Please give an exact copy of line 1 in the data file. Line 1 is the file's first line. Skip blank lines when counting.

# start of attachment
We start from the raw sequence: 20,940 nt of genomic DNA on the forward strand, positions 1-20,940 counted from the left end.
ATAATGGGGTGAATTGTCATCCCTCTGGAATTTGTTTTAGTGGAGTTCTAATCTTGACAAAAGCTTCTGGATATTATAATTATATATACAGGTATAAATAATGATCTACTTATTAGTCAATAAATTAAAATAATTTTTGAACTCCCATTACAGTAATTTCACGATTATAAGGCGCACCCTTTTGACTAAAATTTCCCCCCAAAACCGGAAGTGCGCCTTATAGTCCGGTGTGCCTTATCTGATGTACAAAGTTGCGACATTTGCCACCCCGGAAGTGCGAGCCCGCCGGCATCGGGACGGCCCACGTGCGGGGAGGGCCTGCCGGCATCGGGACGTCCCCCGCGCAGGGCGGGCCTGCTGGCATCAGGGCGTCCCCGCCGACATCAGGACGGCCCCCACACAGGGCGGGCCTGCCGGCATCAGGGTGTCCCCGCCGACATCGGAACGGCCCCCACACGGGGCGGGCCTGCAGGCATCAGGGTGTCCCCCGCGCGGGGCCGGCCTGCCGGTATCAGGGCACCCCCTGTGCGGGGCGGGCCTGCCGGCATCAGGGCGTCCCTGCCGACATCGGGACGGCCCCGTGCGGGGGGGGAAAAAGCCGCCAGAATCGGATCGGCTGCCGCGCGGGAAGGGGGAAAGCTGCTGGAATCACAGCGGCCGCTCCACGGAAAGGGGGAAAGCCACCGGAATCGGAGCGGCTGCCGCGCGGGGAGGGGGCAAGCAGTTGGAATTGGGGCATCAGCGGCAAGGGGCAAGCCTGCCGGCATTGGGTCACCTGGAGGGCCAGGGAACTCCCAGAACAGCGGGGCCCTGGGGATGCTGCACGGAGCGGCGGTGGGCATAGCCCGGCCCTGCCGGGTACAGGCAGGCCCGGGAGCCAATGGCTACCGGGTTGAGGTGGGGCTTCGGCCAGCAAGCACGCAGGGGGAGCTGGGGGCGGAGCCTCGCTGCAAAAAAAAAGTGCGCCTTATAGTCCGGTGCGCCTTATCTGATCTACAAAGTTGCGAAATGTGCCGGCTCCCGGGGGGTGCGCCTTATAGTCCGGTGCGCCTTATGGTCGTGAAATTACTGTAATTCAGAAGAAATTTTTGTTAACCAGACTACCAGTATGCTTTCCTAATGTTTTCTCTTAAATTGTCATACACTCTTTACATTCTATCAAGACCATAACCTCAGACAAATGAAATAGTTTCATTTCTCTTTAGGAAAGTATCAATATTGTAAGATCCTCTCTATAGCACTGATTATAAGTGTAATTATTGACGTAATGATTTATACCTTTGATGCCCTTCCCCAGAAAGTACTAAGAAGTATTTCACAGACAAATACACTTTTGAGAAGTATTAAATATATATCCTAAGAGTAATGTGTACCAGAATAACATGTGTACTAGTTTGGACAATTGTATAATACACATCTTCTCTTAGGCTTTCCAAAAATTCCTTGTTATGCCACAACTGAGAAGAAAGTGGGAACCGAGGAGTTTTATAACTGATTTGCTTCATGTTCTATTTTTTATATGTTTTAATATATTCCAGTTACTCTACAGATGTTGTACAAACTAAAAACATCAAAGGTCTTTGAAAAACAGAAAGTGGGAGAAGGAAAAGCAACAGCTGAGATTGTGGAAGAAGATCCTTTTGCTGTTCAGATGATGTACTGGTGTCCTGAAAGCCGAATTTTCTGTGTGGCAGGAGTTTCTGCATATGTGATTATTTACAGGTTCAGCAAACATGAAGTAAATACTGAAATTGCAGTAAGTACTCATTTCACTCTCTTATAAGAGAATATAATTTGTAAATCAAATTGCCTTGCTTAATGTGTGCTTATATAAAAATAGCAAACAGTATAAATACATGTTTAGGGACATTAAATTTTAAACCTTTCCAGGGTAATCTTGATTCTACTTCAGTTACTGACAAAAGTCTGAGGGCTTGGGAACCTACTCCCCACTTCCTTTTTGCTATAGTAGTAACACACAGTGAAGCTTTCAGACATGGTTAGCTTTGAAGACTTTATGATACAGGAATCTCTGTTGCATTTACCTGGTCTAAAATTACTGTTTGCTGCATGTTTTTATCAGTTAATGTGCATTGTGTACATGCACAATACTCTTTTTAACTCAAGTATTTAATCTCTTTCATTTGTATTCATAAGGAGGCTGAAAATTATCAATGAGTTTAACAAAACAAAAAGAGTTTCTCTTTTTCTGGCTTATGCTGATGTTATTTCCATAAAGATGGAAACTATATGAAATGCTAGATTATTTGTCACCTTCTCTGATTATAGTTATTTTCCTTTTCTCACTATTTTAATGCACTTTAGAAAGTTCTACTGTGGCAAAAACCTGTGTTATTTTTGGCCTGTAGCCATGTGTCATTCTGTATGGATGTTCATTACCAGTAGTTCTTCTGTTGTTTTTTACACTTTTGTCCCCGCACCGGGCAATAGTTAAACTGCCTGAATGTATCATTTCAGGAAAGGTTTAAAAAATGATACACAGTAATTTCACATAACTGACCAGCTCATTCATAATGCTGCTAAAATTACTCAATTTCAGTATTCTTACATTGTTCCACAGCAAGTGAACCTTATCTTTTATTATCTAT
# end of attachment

We start from the raw sequence: 20,940 nt of genomic DNA on the forward strand, positions 1-20,940 counted from the left end.